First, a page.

MathOverflow is a question and answer site for professional mathematicians. Join them; it only takes a minute:

Sign up
Here's how it works:
  1. Anybody can ask a question
  2. Anybody can answer
  3. The best answers are voted up and rise to the top

Usually we would define a "densely defined, closed operator" on a Banach space $E$ to be a linear map $T:D(T)\rightarrow E$, where $D(T)$ is a dense subspace of $E$, and the graph of $T$, $G(T)=\{ (x,T(x)) : x\in D(T) \}$ is closed in $E\times E$. Then we can define an adjoint by setting \[ D(T^*) = \{ f\in E^* : \exists g\in E^*, f(Tx) = g(x) \ (x\in D(T)) \}. \] That $D(T)$ is dense means that if $f\in D(T^*)$ then the associated $g$ is unique, so we can define $T^*(f)=g$. This level of generality seems rare-- e.g. Davies in his book "One-parameter semigroups" mentions this, notes that $D(T^*)$ can fail to be norm dense, and moves on to Hilbert spaces.

Indeed, most books seem to just start out working with Hilbert spaces (and then usually $T^*$ means the Hilbert space adjoint-- but this is essentially the same thing, up to twisting by some conjugation). Here you can apply Hilbert space techniques to show that $D(T^*)$ is dense etc.

It seems to me however that $D(T^*)$ will always at least be weak$^*$-dense and that $G(T^*)$ will be weak$^*$-closed in $E^*\times E^*$. Moreover, the proofs don't seem to need Hilbert space techniques. Moreover, starting with such a "weak$^*$-closed, densely defined operator" on $E^*$, we can always find a densely-defined closed operator on $E$ which induces it. Applied to a reflexive Banach space, one builds a very satisfactory theory.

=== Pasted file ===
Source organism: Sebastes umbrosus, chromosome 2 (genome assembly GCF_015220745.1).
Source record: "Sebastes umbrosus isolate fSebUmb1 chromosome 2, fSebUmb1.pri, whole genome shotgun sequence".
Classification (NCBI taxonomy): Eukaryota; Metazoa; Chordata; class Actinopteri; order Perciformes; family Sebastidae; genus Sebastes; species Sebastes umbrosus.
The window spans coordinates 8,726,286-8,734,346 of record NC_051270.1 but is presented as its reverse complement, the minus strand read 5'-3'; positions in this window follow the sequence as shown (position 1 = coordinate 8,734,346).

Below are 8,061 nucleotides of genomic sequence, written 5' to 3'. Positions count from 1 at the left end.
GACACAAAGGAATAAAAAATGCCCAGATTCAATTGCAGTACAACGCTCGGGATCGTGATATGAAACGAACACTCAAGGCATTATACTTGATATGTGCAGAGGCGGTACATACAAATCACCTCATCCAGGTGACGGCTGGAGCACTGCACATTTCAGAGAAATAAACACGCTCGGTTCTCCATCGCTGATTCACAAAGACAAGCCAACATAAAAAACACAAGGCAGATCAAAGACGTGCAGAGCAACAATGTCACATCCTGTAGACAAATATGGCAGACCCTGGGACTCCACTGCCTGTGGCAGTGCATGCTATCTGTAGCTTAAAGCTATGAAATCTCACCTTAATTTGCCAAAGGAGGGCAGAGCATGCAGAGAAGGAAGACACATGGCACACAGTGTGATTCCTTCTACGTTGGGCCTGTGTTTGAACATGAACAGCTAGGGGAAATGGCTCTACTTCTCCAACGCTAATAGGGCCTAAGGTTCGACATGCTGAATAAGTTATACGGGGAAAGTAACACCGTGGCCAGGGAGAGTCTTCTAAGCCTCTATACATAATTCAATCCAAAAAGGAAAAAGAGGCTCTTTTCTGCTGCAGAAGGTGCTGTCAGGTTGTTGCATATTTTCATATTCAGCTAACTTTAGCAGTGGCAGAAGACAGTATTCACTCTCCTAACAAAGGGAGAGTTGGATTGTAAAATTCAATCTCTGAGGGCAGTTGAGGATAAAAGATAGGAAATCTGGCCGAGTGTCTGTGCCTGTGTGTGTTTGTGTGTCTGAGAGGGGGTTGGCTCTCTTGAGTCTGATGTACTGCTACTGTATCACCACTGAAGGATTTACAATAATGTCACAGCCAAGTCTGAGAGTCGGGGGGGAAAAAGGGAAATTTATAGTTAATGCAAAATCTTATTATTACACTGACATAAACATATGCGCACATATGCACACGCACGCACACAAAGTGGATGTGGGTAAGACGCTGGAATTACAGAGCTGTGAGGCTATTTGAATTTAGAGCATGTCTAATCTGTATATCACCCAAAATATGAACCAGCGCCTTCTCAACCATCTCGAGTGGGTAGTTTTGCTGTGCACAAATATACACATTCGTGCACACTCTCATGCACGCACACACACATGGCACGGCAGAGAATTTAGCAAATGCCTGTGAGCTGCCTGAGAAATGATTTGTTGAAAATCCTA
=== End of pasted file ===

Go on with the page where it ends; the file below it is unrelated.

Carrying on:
The only source I know which talks about "closed" operators in such generality is a paper by Ciorănescu and Zsidó, see MathSciNet or Project Euclid. Even they don't mention the duality result.

My question: Is there a good (or even bad) reference for all this? In particular, that a weak$^*$-closed operator is the adjoint of a closed operator?

share|cite|improve this question
The first two books I pulled from my shelf do unbounded operator theory in the context of Banach spaces. They are the obscure :) books Dunford & Schwartz and Pazy's "Semigroups of linear operators and applications to partial differential equations". I recall that Kato also does much of the theory in Banach spaces. I did not try to check whether D-S or Pazy state the specific facts you noted. I think Pazy usually specializes to the case of reflexive spaces when duality plays an important role. – Bill Johnson Apr 26 '12 at 18:06
@Bill: Thanks for those suggestions. Kato, Chapter III Section 5 gets very close to what I had in mind. – Matthew Daws Apr 27 '12 at 14:16
up vote 2 down vote accepted

See \S 36 of G. K\"{o}the: Topological Vector Spaces, Vol. 2

share|cite|improve this answer
This almost does it in too much detail; but it's a pretty good reference. Thanks! – Matthew Daws Apr 27 '12 at 10:50

Your Answer


By posting your answer, you agree to the privacy policy and terms of service.

Not the answer you're looking for? Browse other questions tagged or ask your own question.